A process re-engineering is often mandatory to undergo that kind of project. This is no small task. Of course, you should make sure you select the best system to fit your business, but unless you custom develop your ERP, the company will still have to adapt to the system.

This requires flexibility, a lot of discussion and compromises. And since the system is centralized, a decision taken by sales might affect the manufacturing process. Prepare for some heated discussions!

For all those reasons, the risks of failure are quite high (the success rate of that kind of implementation is barely 60%). This is why knowing what you are getting into beforehand and taking your time is essential. Never, ever, rush an ERP implementation project.

I’m not kidding, it’s the kind of project that can greatly hurt a company. I’ve seen companies never recovering after a failed attempt at implementing an ERP.

Is Open Source an option for you?

For some business, Open Source ERP software could be the right choice. They have a different business model where you don’t actually pay for the software but where you need to pay more for the integration (plus the support). Or you can use the ERP for free (at your own risk).

I’d say that these kinds of ERP would better fit very small businesses that have simple processes or businesses that have a permanent internal development team.

In any case, I suggest you still look at these systems. They may be a good alternative to proprietary systems like SAP or Microsoft Dynamics

Short history of ERP systems

ERP History

The history of ERP systems really started in the 1980’s, when we began to see computers in the workplace and in homes. SAP was the real first ERP launched on the market and it was mostly a manufacturing system back then.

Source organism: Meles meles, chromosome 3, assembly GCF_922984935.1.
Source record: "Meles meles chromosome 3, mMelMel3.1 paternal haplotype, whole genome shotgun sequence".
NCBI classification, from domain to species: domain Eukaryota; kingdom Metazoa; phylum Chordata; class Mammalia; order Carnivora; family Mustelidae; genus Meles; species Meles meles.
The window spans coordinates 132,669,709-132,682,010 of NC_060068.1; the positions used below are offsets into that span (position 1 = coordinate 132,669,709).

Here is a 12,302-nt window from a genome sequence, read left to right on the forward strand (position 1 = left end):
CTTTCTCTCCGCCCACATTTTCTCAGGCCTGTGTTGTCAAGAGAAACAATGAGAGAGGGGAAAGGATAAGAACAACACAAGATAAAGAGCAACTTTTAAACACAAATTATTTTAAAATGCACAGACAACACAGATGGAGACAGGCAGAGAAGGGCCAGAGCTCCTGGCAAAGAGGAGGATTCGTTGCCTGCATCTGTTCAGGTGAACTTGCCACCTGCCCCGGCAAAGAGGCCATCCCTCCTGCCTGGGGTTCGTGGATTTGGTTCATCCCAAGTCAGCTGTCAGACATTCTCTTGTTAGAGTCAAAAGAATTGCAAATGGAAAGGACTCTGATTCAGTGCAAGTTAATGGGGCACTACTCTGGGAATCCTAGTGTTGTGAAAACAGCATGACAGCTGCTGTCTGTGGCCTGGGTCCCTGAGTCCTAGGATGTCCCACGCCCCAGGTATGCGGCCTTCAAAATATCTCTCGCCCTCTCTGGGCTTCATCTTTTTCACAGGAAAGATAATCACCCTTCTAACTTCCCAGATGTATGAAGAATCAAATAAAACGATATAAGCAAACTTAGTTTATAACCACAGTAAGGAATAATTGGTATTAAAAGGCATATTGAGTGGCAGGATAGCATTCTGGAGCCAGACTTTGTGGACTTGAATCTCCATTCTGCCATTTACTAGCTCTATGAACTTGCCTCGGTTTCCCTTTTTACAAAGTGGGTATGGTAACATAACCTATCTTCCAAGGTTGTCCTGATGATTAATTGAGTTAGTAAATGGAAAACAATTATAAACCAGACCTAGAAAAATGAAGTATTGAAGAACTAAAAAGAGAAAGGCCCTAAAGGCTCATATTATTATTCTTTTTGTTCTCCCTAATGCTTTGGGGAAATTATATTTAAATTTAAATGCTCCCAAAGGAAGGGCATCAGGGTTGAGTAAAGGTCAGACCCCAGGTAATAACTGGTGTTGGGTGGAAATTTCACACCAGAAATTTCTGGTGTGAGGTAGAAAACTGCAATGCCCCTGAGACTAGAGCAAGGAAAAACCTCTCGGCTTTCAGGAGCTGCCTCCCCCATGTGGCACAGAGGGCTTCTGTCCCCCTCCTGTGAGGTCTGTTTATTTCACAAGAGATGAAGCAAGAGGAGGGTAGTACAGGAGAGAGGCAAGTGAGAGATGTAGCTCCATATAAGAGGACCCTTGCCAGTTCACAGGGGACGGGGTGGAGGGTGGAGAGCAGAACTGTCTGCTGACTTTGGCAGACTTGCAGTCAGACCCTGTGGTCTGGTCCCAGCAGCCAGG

Then computers became cheaper and easier to use and we saw a big boom in the 90’s. Major players grew bigger and a lot of acquisitions were made to form the current big three that have more than half of the market today, SAP, Oracle and Microsoft.

Nowadays, many ERP systems are available for all types of companies. You can even get a free one if you are willing to go towards open-source.

Leverage your ERP system!

I might be repeating myself here, but do not make the mistake of thinking your integrated management software is simply another tool. Make sure you use it to optimize your sales, productivity and anything you can.

Your ERP will produce high quality, readily available information that would be almost impossible to understand without it. Take advantage of it!

High inventory turnover? Use the ERP system to understand which products stay too long on the shelves or optimize your logistics route. Cash flow problem? Analyze where and when the money goes in and out. You have all that information. It’s already all related, you just need to use it. Your employees are still doing manual, repetitive work? It usually can be eliminated by making small changes or developments to the system.

Your company will be more productive, your employees happier and you’ll have more money in your pockets.

Some ERP systems on the market

To start your search, look at these popular ERP software. There are many, many more, but these are the biggest ones.